dat_c$store_type == "Large Supermarket" & dat_c$taxed == "taxed" &
dat_c$time == "DEC2014"] p2 <- dat_c$price_per_oz[
dat_c$store_type == "Large Supermarket" & dat_c$taxed == "taxed" &
dat_c$time == "JUN2015"] # Price difference for taxed products d_t <- p2 - p1  All three new variables are vectors with 36 elements. For d_t to correctly represent the price difference for a particular product in a particular store, we need to be certain that each element in both vectors corresponds to the same product in the same store. To check that the elements match, we will extract the store and product IDs along with the prices, and compare the ordering in p1_alt and p2_alt. p1_alt <- dat_c[ dat_c$store_type == "Large Supermarket" &
dat_c$taxed == "taxed" & dat_c$time == "DEC2014",
c("product_id", "store_id", "price_per_oz")]

p2_alt <- dat_c[
dat_c$store_type == "Large Supermarket" & dat_c$taxed == "taxed" &
dat_c$time == "JUN2015", c("product_id", "store_id", "price_per_oz")]  You can see that the ordering matches, since the original datafile was ordered in a way (first according to time, then store_id and then product_id ) that in this instance guarantees identical ordering. The average value of the price difference is 0.0131222, and our task is to evaluate whether this is likely to be due to sampling variation (given the assumption that there is no difference between the populations) or not. To do this, we can use the t.test function, which provides the associated p-value. standard error A measure of the degree to which the sample mean deviates from the population mean. It is calculated by dividing the standard deviation of the sample by the square root of the number of observations. Alternatively, we can calculate the respective test statistic manually, which also requires us to calculate the standard error of this value: t <- mean(d_t) / sqrt(var(d_t) / (length(d_t)))  Alternatively, we can use the available t.test function in R, which gives exactly the same results but has the advantage of directly obtaining p-values and confidence intervals. # Recognize that the differences come from paired samples. t.test(p2, p1, paired = TRUE)  ## ## Paired t-test ## ## data: p2 and p1 ## t = 4.7681, df = 35, p-value = 3.226e-05 ## alternative hypothesis: true difference in means is not equal to 0 ## 95 percent confidence interval: ## 0.007535221 0.018709202 ## sample estimates: ## mean of the differences ## 0.01312221  # Or get the same result using the function directly on d # t.test(d)  To compare this result to the journal paper, look at the extract from Table S3 (the section on Large Supermarkets) shown in Figure 3.4 below. The cell with ‘**’ shows the mean price difference of 1.31 cents ($0.0131).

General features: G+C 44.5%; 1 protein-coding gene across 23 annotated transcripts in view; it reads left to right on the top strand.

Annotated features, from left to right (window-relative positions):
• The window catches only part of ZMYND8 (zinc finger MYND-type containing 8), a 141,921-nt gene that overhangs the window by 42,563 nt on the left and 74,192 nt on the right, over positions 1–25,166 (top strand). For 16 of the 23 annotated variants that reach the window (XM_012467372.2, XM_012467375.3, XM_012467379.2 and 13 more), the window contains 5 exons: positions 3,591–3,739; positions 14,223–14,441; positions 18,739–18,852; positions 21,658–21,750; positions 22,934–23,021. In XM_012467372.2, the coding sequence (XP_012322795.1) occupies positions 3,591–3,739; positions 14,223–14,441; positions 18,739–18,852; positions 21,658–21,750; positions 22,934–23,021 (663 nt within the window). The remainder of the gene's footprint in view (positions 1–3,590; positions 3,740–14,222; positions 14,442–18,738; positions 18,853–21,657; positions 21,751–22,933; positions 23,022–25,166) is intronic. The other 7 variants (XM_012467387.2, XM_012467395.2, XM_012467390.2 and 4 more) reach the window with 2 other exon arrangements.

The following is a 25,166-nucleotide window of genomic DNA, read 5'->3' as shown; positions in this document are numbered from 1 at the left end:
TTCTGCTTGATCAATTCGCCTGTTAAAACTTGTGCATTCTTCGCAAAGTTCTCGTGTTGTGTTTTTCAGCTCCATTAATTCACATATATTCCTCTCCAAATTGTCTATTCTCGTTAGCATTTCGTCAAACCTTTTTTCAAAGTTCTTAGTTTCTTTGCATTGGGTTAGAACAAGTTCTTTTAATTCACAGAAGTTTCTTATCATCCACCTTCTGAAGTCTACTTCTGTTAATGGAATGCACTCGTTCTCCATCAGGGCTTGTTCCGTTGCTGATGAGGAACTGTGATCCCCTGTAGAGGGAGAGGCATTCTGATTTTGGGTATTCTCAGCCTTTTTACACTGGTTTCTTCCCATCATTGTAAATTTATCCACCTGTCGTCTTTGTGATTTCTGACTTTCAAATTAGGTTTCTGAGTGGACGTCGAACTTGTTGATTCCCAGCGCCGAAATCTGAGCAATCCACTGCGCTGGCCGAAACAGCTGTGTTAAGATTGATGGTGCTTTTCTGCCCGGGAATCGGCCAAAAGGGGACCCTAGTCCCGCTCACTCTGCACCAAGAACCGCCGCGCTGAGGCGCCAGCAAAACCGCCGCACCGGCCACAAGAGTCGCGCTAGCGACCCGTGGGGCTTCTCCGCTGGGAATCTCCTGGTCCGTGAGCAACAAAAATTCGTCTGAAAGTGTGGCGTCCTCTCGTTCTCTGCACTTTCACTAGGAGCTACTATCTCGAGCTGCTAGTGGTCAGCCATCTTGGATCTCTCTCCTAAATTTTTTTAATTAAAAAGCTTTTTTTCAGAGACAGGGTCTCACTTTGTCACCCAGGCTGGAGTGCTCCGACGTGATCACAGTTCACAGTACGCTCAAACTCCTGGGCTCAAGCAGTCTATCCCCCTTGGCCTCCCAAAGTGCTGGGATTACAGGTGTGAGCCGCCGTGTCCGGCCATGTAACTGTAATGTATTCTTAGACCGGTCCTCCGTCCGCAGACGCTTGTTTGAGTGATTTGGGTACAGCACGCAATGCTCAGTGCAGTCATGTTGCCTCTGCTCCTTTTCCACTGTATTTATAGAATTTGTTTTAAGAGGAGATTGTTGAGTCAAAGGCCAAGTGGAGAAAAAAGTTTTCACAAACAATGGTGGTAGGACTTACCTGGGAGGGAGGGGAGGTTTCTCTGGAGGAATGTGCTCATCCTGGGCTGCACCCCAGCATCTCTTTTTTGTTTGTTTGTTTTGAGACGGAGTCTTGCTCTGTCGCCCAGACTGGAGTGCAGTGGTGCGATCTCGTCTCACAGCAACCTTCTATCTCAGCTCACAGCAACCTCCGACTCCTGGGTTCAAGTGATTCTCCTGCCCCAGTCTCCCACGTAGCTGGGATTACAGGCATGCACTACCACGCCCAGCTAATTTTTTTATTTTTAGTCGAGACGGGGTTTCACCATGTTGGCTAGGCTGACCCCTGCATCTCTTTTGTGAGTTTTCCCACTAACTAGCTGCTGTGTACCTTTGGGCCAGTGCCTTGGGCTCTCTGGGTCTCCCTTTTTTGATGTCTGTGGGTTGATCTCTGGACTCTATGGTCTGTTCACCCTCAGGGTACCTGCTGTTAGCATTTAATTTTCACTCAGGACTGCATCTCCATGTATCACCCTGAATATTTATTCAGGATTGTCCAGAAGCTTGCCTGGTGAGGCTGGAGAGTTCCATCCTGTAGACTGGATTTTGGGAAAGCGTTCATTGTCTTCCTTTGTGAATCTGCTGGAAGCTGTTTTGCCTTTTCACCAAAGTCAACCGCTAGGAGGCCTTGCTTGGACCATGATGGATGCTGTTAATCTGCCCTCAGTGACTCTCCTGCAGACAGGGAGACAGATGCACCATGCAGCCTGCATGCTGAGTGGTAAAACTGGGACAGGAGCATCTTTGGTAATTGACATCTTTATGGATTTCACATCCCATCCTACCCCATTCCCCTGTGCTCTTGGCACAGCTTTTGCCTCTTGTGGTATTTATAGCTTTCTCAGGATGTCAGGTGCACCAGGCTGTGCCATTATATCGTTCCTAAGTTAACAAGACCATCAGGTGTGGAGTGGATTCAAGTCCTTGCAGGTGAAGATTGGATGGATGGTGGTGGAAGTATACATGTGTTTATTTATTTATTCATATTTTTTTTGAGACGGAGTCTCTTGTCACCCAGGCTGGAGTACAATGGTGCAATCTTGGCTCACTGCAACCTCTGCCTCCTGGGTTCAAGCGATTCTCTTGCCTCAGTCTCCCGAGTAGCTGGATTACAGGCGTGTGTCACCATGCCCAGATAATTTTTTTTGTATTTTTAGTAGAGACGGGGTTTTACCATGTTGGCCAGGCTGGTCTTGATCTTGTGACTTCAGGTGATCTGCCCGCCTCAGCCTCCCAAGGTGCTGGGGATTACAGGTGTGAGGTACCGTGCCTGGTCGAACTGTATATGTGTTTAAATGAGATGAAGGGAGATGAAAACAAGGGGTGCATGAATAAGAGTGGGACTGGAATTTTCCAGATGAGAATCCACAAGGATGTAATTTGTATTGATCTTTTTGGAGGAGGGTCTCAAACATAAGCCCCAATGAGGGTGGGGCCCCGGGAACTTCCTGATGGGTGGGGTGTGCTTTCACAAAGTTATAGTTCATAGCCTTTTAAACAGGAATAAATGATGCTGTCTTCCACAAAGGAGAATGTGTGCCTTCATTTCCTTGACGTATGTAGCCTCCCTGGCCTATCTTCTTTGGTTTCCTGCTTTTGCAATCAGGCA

Figure 3.4 Table S3 in Silver et al. (2017), showing means and confidence intervals.

n = number of stores of each type.

In our test output we get a very small p-value (0.0000323) which in the table is indicated by the double asterisk.

Tests for other store types are calculated similarly, by changing the data extracted to p1 and p2. Let’s do that for one more example: the price difference between June 2015 and December 2014 in Large Supermarkets for untaxed beverages.

p1 <- dat_c$price_per_oz[ dat_c$store_type == "Large Supermarket" &
dat_c$taxed == "not taxed" & dat_c$time == "DEC2014"]

p2 <- dat_c$price_per_oz[ dat_c$store_type == "Large Supermarket" &
dat_c$taxed == "not taxed" & dat_c$time == "JUN2015"]

d_nt <- p2 - p1

t.test(p2, p1, paired = TRUE)

##
## Paired t-test
##
## data: p2 and p1
## t = 1.8179, df = 35, p-value = 0.07765
## alternative hypothesis: true difference in means is not equal to 0
## 95 percent confidence interval:
## -0.0003367942 0.0061057804
## sample estimates:
## mean of the differences
## 0.002884493